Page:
FAMILY MATTERS: EFFECTS OF FAMILY MEMBERS’ RESIDENTIAL AREAS ON CRIME LOCATION CHOICE

Authors


  • We thank Astrid Patty and Peter Versteegh of the The Hague Police Service for providing crime and offender data. We also thank Zoë Driessen for her help with the data cleaning, as well as Editor-in-Chief Wayne Osgood and the anonymous reviewers for their helpful feedback. The research leading to this study received funding from the Netherlands Organization for Scientific Research under the Innovational Research Incentives Scheme Vidi [452–12–004].

Abstract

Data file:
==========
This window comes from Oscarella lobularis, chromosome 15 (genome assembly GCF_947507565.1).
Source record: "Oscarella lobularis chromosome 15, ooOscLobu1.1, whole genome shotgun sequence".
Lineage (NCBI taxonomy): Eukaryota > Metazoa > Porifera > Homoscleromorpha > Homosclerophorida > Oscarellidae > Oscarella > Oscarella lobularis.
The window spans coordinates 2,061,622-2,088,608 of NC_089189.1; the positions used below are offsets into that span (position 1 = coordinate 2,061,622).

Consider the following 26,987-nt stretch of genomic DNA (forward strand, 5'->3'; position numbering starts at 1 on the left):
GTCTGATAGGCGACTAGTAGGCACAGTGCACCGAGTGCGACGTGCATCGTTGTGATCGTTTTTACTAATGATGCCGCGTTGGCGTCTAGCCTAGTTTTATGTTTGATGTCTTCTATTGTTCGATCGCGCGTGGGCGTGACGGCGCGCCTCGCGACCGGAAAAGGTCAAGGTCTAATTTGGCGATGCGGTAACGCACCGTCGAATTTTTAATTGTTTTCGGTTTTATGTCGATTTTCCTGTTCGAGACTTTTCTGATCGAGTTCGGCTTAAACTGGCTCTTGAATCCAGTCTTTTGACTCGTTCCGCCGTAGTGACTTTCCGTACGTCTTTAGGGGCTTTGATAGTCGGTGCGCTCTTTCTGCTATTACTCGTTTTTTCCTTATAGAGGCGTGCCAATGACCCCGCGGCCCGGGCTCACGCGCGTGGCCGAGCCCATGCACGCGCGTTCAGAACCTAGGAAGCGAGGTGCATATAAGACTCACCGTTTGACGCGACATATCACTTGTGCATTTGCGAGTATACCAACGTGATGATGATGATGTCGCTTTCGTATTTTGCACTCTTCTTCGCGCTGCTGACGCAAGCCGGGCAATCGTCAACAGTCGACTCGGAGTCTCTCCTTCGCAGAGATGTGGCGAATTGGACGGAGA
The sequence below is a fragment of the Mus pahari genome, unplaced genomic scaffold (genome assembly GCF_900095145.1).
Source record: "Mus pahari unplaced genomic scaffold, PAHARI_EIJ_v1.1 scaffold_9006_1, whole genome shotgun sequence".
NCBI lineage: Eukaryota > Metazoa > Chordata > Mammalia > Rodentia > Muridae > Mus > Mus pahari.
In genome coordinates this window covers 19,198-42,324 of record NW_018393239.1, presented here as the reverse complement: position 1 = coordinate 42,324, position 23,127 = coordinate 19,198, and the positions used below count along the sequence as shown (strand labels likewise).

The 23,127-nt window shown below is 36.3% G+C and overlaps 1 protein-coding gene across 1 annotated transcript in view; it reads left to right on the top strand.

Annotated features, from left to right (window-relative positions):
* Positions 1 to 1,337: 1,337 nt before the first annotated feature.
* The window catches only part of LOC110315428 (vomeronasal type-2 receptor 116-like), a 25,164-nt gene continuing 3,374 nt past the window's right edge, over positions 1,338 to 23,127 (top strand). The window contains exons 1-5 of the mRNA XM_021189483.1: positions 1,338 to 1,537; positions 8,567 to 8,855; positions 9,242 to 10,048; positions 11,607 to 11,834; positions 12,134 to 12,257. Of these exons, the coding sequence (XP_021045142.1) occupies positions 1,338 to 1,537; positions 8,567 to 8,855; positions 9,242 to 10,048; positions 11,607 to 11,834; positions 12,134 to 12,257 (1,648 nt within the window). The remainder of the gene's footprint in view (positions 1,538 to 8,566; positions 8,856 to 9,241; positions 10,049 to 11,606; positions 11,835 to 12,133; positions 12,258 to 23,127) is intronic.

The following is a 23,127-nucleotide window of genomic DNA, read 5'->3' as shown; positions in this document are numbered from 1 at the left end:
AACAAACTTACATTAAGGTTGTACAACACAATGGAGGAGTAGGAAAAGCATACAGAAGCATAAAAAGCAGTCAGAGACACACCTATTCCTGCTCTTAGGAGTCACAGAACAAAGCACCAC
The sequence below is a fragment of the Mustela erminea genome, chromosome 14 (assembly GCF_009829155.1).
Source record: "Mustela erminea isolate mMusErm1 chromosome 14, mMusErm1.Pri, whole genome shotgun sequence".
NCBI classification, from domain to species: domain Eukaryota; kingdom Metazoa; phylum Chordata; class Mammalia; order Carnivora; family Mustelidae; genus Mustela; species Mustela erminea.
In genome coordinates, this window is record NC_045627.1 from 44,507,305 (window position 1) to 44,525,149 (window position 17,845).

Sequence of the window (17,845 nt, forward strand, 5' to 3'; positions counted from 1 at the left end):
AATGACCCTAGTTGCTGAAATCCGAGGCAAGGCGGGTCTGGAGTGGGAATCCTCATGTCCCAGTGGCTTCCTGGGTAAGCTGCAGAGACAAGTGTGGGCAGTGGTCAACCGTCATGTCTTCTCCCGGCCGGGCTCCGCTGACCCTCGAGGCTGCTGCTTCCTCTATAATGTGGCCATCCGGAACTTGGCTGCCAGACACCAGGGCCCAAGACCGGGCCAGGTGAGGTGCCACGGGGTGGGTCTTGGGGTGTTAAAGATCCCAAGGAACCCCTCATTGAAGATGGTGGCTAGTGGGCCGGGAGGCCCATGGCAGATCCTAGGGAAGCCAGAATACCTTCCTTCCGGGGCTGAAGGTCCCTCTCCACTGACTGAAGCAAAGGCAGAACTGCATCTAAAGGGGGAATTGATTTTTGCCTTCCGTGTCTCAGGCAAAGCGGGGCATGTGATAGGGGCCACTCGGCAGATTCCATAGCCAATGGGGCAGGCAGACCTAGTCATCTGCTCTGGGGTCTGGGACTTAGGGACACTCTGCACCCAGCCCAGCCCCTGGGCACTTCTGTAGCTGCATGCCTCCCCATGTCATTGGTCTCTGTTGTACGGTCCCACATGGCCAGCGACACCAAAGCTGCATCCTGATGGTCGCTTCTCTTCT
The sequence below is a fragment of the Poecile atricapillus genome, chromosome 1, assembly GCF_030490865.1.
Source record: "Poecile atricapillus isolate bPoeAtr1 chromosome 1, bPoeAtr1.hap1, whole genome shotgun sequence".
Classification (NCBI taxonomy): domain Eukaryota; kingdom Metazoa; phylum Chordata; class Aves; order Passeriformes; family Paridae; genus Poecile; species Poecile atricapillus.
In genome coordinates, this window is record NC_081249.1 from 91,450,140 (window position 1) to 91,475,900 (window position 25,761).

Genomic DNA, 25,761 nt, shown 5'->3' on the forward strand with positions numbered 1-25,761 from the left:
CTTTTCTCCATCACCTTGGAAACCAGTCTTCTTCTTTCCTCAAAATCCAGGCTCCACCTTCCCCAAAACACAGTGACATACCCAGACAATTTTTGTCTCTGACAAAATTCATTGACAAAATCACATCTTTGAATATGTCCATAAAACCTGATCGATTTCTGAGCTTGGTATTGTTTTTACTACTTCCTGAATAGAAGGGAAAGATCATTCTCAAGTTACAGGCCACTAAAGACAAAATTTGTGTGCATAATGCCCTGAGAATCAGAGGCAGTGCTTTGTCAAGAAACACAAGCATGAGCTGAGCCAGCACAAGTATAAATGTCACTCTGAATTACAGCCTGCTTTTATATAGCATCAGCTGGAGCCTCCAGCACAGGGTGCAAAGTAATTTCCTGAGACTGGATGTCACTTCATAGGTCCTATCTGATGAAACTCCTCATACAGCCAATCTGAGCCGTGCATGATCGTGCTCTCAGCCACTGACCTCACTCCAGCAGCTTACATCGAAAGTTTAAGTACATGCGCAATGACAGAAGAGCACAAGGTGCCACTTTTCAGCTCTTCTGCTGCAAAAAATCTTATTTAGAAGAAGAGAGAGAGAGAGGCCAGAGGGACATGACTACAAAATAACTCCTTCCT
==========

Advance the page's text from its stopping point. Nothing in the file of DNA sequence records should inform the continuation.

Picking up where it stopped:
According to crime pattern theory, offenders are likely to select crime locations within their awareness space. Previous studies have shown that offenders often commit crimes within their current and former residential areas and in areas they previously targeted. However, offenders’ awareness spaces obviously consist of more locations that potentially influence their crime location choices. This study examines the importance of the residential areas of offenders’ family members. Most offenders visit their families at least occasionally and consequently get familiar with the areas in which their families live. It is hypothesized that family members’ residential areas are at increased risk of being targeted. Unique data were used to reconstruct residential histories of the parents, siblings, and children of 7,910 offenders who committed 19,420 offenses. The results of discrete spatial choice models showed that residential areas of family members are indeed at increased risk of being targeted. Current familial residential areas had stronger and more consistent effects than had former familial residential areas. Effects were strongest for the residential areas of offenders’ children compared with those of their parents and siblings. The residential areas of male and female family members affected the crime location choices of male and female offenders equally.

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